Operational research, its methods and application; a review and prospect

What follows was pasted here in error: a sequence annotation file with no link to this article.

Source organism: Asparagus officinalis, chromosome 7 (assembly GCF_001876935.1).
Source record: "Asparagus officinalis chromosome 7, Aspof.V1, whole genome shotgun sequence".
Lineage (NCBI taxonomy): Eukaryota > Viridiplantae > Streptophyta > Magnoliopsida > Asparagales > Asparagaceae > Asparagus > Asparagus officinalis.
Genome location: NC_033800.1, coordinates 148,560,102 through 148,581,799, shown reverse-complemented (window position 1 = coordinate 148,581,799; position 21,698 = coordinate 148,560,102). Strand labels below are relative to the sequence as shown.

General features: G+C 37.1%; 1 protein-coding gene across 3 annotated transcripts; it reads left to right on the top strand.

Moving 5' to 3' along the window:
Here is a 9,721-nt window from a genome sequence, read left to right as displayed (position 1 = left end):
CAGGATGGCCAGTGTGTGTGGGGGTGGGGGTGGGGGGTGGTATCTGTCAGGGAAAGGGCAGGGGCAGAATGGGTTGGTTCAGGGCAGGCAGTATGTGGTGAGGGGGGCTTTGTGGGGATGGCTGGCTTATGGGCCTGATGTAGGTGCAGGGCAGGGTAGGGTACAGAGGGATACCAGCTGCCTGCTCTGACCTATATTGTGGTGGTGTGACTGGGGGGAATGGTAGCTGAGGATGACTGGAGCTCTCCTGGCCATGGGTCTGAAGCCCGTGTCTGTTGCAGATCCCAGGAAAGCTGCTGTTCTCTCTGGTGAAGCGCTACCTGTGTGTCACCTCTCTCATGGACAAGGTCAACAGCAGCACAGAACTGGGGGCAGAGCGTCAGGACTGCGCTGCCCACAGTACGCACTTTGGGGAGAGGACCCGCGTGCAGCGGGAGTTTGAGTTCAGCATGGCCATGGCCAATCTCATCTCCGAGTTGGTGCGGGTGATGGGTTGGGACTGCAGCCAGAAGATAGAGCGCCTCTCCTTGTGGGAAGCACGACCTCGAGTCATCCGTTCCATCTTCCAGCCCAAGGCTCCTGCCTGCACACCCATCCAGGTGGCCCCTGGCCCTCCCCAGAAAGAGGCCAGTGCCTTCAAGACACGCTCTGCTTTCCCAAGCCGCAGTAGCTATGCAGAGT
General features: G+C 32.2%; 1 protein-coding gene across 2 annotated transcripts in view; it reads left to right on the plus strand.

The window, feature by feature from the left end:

A feature of modern wars has been the impetus which is given to the development of scientific and technical progress, a phenomenon which is very easily explained by the general urgency of development under the pressure of war requirements, the removal of normal limits on expenditure and the realization of the part that science can play in the development of the engines of war. This was shown to a marked extent in the second world war and amongst the examples can be quoted the vast development of electronic equipment, the emergence of the jet engine as an alternative to the internal combustion engine for motive power and the realization of the use of nuclear power, in the first instance in the form of explosive energy. However, over and above these examples of scientific and technical progress there was one development in the second world war of particular interest, the use of the scientific method of ‘operational research’ (hereafter denoted by OR). It is essential from the outset to differentiate between the developments of scientific equipments and techniques on the one hand and the development of OR on the other. The salient property of OR is that it is purely a scientific method and in no way connected with any particular equipment or scientific field. The question whether it is a distinct scientific discipline in its own right will be discussed later; at this stage it can be stated that OR became important because it provided a method of examining the properties of battle and warfare (in fact, all ‘operations’) on a scientific basis and thus of obtaining quantitative answers to problems which previously had only attempted answers in general terms. The continued importance of OR now that active operations have ceased lies in the fact that, as will be shown later, the principle of this method can be applied not only in the Armed Services, but also wherever organization has to make policy decisions where some quantitative knowledge of the factors involved may be used as a basis in place of personal knowledge and opinions. As this is a situation which is commonly encountered in industry and commerce as well as in the Armed Services, the general applicability of the method is immediately obvious.